Experts Say This Is How Much Wine You Should Be Drinking a Day for Optimal Health

The health benefits and downsides of wine, according to a Registered Dietitian.

If you've been guzzling more wine than usual or knocking back a few extra cocktails since the onset of the pandemic, you're definitely not (well, figuratively) alone. Market research provided by Nielsen reports that the U.S. sales of alcoholic beverages increased 55% in the week of March 21, with online sales rising a whopping 243%. Spirits like gin, tequila, and bottled cocktails jumped 75% in sales; wine was up 66% and beer rose 42% compared to the same period last year. And online wine has become our new normal: direct-to-consumer wine club Winc saw an unprecedented 578% increase in new member sign-ups week-over-week in late March and has welcomed more than 20,000 new members.

What can we say? Wine is delicious, soothing, and—so long as you're not sipping so many glasses that you wake up with an aching migraine—it has several health benefits worth noting. Here's what you should know about the health benefits and consequences of wine, according to a Registered Dietitian.

How Much Wine Should We Be Drinking a Day?

"Try to consume up to one glass per day for women and two drinks per day for men," says Marisa Silver, RDN. According to the 2015-2020 U.S. Dietary Guidelines, one alcoholic drink-equivalent is defined as 14 g (0.6 fl oz) of pure alcohol. For reference, this equates to 12 fluid ounces of regular beer (5% alcohol), 5 fluid ounces of wine (12% alcohol), or 1.5 fluid ounces of 80 proof distilled spirits (40% alcohol).

"There are certainly benefits associated with wine (and alcohol intake in general). But I would not recommend that anyone starts drinking or increases their intake of wine because of them, given that the many negative consequences can outweigh the benefits," she explains.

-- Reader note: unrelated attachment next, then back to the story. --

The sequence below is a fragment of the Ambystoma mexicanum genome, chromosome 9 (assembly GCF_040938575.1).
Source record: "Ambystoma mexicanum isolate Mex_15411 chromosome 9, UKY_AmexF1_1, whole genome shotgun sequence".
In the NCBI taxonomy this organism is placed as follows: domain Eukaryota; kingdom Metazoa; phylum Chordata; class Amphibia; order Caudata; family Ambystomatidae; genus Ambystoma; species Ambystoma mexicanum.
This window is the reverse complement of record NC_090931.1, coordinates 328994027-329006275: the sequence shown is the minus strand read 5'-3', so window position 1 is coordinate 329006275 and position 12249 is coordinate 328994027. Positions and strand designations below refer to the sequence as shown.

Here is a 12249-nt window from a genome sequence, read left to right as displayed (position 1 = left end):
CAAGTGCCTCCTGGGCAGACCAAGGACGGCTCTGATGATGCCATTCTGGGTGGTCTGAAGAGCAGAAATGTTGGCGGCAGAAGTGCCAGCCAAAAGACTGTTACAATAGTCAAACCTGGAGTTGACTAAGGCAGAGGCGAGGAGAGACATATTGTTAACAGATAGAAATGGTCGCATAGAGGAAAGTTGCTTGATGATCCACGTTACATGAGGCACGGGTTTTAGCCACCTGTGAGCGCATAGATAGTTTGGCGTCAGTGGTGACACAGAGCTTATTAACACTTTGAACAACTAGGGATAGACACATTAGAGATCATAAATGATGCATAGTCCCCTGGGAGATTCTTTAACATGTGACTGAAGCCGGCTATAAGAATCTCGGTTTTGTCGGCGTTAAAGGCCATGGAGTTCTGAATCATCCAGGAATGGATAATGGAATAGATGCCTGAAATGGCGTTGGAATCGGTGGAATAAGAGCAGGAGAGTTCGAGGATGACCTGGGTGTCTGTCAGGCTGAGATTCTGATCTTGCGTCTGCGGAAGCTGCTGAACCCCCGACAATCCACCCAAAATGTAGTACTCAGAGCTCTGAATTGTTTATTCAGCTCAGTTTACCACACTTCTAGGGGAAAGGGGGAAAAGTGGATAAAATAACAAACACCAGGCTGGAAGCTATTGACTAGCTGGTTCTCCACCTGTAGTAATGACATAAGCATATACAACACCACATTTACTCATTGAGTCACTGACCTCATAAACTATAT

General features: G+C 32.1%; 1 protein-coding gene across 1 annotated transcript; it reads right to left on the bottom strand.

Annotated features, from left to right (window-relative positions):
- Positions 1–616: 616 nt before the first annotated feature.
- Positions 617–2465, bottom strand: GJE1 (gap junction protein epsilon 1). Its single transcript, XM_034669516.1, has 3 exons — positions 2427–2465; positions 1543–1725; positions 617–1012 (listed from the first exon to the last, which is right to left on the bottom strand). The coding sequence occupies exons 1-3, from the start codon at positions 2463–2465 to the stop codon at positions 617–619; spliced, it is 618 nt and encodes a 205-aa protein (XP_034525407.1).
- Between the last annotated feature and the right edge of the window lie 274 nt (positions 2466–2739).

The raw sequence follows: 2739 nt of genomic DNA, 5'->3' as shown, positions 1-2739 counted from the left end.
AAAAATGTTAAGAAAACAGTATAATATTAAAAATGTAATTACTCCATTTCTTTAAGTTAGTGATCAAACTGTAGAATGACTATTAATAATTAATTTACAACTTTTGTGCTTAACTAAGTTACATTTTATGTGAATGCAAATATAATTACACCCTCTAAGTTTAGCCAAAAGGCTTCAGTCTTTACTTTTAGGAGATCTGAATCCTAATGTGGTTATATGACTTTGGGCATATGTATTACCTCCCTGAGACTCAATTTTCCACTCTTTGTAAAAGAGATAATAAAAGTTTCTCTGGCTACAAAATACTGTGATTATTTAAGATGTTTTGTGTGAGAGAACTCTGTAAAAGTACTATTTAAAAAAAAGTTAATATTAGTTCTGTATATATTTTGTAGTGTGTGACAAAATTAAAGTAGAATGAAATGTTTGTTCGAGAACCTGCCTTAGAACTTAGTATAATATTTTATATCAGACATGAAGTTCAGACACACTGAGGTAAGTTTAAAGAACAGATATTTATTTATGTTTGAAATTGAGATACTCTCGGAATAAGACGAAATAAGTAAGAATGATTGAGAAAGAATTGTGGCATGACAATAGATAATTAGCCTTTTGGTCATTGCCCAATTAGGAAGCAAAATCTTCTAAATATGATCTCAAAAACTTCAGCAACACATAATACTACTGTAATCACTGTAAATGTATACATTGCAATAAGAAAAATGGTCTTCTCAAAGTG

According to Silver, studies show that drinking wine—or any alcohol—can have both positive and negative effects on your body. "It really depends on the amount you drink, your age, genetics, and other variables," she says.

"There is strong evidence that drinking in moderation is associated with lower risk of cardiovascular and all-cause deaths in adults, and with preserving cognitive function as we age. That being said, moderate alcohol intake is also associated with harmful effects such as increased risk of breast cancer, and injuries from violence and accidents. Also, excessive intake is associated with a slew of harmful outcomes such as liver damage, hypertension, stroke, type 2 diabetes, multiple types of cancers, weight gain, and impaired cognitive function."

Wine does contain an antioxidant called resveratrol that is associated with many health benefits, from reduced inflammation to anti-cancer benefits. "However, you can also consume grapes, peanuts, dark chocolate and berries to benefit from this antioxidant without the harmful effects associated with alcohol," Silver says. "And research shows that wine consumption only slightly reduces inflammatory markers in adults when compared with those who do not drink."

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